Copenhagen has an interesting relationship between its corporations and society. For example, thanks to Carlsberg, the famous Little Mermaid statue was built, but that is not all. The company also commissioned the Gefion Fountain. The sculptural structure of the fountain was created at the end of the 19th century in honor of the 50th anniversary of the founding of the company's factory. The fountain depicts an ancient legend, saying that the goddess Gefion could receive as much land from the Swedish king as she could plow in one night. To accomplish this task, Gefion turned her four sons into oxen and plowed the land with their help. These lands later became Denmark.
While strolling the city with your canine companion, you may be able to spot a majestic temple which is adorned by a spiral bell tower. This is the Church of Our Savior. The winding staircase almost beckons visitors to climb them above the bustle and hustle of the city, above their problems and sorrows. On the top of the dome you will be able to spot a golden figure of Christ. The bell tower itself holds a carillon - a musical instrument, which allows the operator to create amazingly unique melodies.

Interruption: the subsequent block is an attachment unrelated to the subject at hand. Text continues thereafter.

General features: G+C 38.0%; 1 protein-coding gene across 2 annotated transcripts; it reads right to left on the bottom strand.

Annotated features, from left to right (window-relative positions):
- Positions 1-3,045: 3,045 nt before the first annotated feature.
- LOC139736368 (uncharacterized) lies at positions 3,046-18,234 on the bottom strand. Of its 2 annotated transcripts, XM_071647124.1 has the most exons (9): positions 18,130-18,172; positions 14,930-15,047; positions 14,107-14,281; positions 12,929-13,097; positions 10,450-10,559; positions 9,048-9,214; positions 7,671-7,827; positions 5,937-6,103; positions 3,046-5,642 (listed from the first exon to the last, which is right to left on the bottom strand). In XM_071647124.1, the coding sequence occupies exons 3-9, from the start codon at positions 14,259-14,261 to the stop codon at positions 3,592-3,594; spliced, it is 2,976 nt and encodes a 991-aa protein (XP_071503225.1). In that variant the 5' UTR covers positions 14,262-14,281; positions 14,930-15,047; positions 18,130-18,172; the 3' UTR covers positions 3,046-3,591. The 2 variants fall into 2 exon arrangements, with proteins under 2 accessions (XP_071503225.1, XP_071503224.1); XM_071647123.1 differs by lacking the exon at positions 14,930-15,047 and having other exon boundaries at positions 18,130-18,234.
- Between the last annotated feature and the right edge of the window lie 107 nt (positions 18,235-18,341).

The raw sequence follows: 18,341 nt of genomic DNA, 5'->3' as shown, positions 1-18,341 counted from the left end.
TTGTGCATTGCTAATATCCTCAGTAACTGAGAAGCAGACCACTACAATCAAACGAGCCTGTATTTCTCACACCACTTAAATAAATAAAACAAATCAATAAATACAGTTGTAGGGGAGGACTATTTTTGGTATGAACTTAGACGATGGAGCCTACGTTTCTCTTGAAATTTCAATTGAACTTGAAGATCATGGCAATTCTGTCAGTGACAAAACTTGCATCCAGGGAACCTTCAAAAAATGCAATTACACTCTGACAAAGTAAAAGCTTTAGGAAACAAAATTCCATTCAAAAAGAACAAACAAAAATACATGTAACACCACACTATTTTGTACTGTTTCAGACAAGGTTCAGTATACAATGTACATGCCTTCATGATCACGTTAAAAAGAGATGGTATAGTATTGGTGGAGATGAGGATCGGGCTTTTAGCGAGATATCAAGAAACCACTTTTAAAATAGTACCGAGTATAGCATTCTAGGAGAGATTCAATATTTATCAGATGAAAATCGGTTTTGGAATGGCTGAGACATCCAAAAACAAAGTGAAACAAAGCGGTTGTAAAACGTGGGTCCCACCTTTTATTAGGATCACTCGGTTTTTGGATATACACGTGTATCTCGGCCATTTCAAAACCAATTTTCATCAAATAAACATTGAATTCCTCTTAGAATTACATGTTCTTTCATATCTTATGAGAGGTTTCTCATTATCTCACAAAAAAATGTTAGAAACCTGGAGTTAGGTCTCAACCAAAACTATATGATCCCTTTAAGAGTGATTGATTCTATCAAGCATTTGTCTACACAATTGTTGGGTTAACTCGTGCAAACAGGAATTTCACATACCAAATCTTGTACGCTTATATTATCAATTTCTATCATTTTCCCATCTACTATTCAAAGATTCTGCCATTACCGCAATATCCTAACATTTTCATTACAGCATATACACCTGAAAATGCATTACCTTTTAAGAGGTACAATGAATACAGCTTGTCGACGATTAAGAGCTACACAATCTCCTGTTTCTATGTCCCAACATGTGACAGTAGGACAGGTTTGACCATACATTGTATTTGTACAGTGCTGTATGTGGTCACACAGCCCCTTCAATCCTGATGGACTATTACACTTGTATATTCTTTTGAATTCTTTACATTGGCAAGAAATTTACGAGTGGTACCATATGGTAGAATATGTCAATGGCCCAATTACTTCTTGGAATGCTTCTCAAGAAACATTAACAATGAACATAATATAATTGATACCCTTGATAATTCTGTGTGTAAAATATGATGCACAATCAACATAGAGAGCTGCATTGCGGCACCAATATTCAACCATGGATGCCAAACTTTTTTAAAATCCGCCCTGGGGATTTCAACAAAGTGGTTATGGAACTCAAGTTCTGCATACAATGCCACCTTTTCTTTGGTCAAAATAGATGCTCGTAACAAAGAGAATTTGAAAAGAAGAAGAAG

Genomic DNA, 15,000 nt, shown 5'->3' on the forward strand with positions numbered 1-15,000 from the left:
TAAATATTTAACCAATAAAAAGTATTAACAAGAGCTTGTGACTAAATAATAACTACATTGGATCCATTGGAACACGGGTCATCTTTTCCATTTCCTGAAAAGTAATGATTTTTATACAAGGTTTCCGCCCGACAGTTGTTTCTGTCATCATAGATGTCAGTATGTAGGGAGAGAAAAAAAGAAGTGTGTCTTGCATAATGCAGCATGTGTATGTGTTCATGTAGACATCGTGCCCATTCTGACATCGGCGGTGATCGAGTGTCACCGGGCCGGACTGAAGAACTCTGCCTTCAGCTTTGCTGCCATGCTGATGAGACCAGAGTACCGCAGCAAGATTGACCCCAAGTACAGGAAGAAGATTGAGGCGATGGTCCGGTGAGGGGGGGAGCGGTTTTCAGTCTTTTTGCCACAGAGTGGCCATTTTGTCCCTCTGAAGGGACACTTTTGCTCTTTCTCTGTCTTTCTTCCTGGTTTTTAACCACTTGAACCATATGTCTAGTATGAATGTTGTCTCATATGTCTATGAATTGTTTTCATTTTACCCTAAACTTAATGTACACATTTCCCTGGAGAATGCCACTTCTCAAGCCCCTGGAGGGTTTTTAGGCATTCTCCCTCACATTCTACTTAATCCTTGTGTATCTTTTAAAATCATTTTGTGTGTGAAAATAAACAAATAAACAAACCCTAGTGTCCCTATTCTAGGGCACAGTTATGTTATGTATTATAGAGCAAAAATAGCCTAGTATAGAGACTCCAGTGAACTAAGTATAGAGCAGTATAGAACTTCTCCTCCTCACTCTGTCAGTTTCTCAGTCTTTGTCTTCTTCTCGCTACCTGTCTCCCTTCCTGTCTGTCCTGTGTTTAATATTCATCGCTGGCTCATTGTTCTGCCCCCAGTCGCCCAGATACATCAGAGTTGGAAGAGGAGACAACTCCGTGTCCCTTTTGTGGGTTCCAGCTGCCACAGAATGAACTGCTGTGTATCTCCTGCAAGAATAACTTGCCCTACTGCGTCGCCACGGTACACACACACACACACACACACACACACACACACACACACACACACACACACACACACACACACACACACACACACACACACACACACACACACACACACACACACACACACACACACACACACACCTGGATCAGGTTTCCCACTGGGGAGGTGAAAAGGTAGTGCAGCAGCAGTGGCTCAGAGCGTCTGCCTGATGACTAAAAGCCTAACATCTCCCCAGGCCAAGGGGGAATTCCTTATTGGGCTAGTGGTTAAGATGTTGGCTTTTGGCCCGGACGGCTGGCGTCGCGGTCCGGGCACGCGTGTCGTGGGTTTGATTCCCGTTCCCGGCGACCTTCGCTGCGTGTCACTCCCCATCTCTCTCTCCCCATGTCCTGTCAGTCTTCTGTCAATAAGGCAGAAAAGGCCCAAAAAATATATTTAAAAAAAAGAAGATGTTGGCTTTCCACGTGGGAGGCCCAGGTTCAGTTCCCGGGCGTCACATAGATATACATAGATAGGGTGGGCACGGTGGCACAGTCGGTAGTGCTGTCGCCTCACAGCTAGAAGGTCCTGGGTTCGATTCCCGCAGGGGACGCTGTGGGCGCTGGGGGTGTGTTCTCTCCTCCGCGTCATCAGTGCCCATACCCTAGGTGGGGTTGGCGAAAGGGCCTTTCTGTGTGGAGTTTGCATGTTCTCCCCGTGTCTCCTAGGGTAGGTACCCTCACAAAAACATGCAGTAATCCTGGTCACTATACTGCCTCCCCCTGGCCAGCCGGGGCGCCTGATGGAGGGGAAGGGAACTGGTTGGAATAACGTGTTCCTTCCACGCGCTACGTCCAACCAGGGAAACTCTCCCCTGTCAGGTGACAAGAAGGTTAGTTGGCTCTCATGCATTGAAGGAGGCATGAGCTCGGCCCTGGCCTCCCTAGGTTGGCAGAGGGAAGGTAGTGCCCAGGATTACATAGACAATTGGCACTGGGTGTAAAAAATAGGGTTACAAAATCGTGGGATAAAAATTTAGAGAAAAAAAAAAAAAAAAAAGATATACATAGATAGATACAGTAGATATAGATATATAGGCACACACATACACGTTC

Another noteworthy religious building which will awe you with its architecture is the Church of Grundtvig. This structure was erected in the 20th century using a mix of expressionistic and late gothic architectural styles. The creators of the church wanted to unite the traditional style with modern elements, allowing the church to quickly amass support and popularity among locals and tourists.
Did you know dragons live in the capital of Denmark? Just as in many tales, their place of habitat is usually linked with vast treasures. A few of them can be found on the roof of the Børsen Stock Exchange. This building, inspired by late Renaissance architecture, has a distinct spire, stretching up almost fifty meters, which resembles entangled dragon’s tails. The creators of the building imagined this would symbolize the unity of the Scandinavian countries - Denmark, Norway and Sweden. Presently, this building is used for dinner parties for famous guests and cultural receptions.
Just as with other maritime cities, Copenhagen has its very own castle, which protected its citizens from raids and was the place of residence of kings. Christiansborg Palace, located on Slotsholmen island, was constructed in the middle of the 18th century in the baroque architectural style, after the previous medieval fortress burned down. Presently, the royal residence has moved to the Amalienburg Palace, and Christiansborg became the seat of parliament.